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Is it uncool to use Pyrodex?

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No, I mean another 17-18 page thread like the other previous 20 threads on lubes! :D;)
A .490 will not go down the barrel. I can use a .475 RB with a 12 thous ticking patch. This rifle was made in the early 80's and maybe was made to mimic Davy Crockett's 48 caliber rifle he carried.
Ohio Rusty ><>
I would really like to see pictures of your rifle!

You can still get BP from online suppliers, maybe not your favorite brand or granulation but it is out there. Grafs, Powderinc.
Yes it costs more than it used to, so what, name something that doesn't including smokeless.

I have never shot any BP substitutes of any kind, not that it is bad, never saw the need.
Everything related to shooting is going to cost you unless you want to pop off .22 LR one round at a time for a range day

It costs me about 75 cents a BOOM to fire a .58 Rifle-Musket. Oh well, I'm glad I can get what I need to shoot them.

A freakin cap is a 5- 10 cent item now. What can you do. You want to shoot, you gotta shell out.

When Hodgdon / Goex / Estes whoever owns Goex announced the shutdown of the Blackpowder Division it was like every online source instantly got cleaned out

People who probably went through 1lb every 2 years suddenly bought a case. Or people bought to resell or gouge.

It got to the point where I just sat on what I had and enjoyed other hobbies for about 2 years. It was actually kind of refreshing......my happiness wasn't tied to my ability to find ammunition, or black powder, or caps.......I realized there was a life outside of obsessing about a niche hobby.

I got back into shooting my guns but I'm less obsessive, to a point than I was 10 or even 3 years ago.
I first shot Pyrodex when it hit the shelves back in the late 70's, before Dan Pawlak went up in smoke. As I recall it was promoted as providing more shots per pound and fouled less. Certainly it is safer to store and ship but I'd question whether, at that time, it saved a lot of stores that relied on it to stock thier shelves as blackpowder could be found in most gun stores back then. The first BP I bought cost me $2/lb, I remember as I took a bus downtown to Seattle's once famous Warshall's Sporting Goods advertising the sale price.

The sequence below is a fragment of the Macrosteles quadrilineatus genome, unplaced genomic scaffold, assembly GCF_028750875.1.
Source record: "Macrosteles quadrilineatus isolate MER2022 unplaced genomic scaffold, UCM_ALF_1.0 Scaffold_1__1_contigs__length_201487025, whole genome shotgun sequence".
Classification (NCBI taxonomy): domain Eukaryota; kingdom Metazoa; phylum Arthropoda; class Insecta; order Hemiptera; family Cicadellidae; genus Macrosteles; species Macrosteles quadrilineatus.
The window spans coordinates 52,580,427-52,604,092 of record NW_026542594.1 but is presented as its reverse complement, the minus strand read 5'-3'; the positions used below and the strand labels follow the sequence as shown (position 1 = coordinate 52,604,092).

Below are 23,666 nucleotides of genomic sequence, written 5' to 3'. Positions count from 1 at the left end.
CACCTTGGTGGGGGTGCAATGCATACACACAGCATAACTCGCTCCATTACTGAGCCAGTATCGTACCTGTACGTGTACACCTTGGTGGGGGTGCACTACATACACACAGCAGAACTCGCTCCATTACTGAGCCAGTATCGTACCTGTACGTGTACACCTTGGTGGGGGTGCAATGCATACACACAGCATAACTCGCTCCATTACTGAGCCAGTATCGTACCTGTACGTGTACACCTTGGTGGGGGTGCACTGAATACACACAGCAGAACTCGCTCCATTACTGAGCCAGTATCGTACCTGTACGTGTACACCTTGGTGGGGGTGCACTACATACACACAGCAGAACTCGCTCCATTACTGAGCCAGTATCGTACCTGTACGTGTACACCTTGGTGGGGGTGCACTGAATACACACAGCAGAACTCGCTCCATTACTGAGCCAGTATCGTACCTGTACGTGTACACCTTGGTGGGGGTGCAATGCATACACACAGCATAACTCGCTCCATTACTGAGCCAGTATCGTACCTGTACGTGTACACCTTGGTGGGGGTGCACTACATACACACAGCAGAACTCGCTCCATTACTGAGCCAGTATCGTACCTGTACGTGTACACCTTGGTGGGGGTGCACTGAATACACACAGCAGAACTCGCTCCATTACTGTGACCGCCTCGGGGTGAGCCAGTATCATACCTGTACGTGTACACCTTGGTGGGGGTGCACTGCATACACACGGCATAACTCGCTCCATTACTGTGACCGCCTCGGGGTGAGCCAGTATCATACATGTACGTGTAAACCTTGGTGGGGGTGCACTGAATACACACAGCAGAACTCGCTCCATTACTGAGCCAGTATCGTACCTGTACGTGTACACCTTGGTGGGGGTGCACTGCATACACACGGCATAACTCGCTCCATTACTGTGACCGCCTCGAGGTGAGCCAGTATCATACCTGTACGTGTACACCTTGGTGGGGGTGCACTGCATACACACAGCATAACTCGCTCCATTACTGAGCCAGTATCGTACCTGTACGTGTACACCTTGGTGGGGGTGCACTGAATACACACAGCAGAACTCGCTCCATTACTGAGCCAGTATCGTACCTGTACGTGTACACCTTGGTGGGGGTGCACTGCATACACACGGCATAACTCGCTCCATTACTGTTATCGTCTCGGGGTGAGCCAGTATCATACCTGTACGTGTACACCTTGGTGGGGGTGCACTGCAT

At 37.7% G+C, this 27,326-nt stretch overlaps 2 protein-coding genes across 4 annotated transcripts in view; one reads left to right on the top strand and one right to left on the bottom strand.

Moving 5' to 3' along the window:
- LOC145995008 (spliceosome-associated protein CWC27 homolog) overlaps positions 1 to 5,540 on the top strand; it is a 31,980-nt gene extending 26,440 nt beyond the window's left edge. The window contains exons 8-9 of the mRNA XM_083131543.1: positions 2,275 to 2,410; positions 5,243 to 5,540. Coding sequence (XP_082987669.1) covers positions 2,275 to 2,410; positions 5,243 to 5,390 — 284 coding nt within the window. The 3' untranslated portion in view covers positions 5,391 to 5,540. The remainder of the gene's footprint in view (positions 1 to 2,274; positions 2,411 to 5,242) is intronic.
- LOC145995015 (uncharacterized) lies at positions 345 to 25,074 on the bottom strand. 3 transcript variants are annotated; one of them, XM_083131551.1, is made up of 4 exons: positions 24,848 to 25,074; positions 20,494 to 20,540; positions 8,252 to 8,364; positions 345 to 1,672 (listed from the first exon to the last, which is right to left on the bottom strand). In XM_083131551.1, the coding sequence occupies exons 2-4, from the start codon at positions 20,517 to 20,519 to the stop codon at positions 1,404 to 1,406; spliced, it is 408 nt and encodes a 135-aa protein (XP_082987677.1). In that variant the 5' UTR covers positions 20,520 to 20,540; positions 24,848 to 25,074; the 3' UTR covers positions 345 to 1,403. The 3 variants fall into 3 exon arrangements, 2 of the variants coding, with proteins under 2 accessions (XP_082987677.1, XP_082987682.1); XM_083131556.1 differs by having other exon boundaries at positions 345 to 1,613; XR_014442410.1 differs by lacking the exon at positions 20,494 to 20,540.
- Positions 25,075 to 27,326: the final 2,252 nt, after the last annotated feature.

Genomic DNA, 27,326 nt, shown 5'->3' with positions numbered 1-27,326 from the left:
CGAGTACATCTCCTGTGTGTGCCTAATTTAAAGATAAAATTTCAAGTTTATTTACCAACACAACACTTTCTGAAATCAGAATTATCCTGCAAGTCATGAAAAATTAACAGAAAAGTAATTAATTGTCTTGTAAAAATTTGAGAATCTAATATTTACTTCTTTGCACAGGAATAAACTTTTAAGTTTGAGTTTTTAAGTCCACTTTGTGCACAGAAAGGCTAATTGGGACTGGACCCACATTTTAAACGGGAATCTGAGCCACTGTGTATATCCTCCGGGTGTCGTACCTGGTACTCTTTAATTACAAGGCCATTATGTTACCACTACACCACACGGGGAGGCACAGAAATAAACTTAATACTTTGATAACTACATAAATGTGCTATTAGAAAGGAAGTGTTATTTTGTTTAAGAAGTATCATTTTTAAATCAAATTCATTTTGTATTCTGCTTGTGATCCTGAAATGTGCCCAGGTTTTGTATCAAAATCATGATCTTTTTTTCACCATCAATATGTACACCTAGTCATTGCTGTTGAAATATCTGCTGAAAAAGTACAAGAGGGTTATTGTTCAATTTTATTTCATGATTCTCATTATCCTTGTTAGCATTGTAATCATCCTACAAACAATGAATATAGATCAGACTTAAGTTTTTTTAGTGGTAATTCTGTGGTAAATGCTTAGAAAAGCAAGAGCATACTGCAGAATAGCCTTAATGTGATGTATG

I don't recall magnum percussion caps back then, Remington seemed the most available at about a buck a tin. Ignition was fairly reliable provided one compressed the powder when loading. This being said ignition with Pyrodex wasn't as reliable as BP then, nor is it today without benefit of a hot cap or 209 type primer although I've not experienced any ignition issues when using musket caps.

I recently shot a fresh batch of Pyrodex Select and some RS I've had in storage for well over 20 years. I don't own a chronograph but at 50 yards loading volume for volume BP alongside Pyrodex my shots with the substitute printed lower, not enough to miss a broadside shot on deer sized game. Standard caps produced hangfires, so did magnum but not near as many, CCI was the brand. I figure to use my remaining Pyrodex in one of my muskets.

If all I could get my hands on were Pyrodex I'd shoot it unashamedly but my preference will always be BP.

Is it uncool to shoot Pyrodex? I don't think so, "Dance with the girl you brought" (or bought, in this case)
I just got back from trying Triple 7 2f in my Pedersoli 1816 Percussion .69 Smoothbore and ignition was terrible. It took 4 or 5 hot Rio Musket caps to ignite the charge. It must be the hard left turn the flame has to make to reach the powder

So, the 1816 is crossed off my "ok to use with subs" list
I have a quantity of both RS and P sourced relatively cheaply that I burn occasionally. Yes, other shooters look down upon it. I will continue to use it when and if I feel like using it. But then I am not one of the cool kids.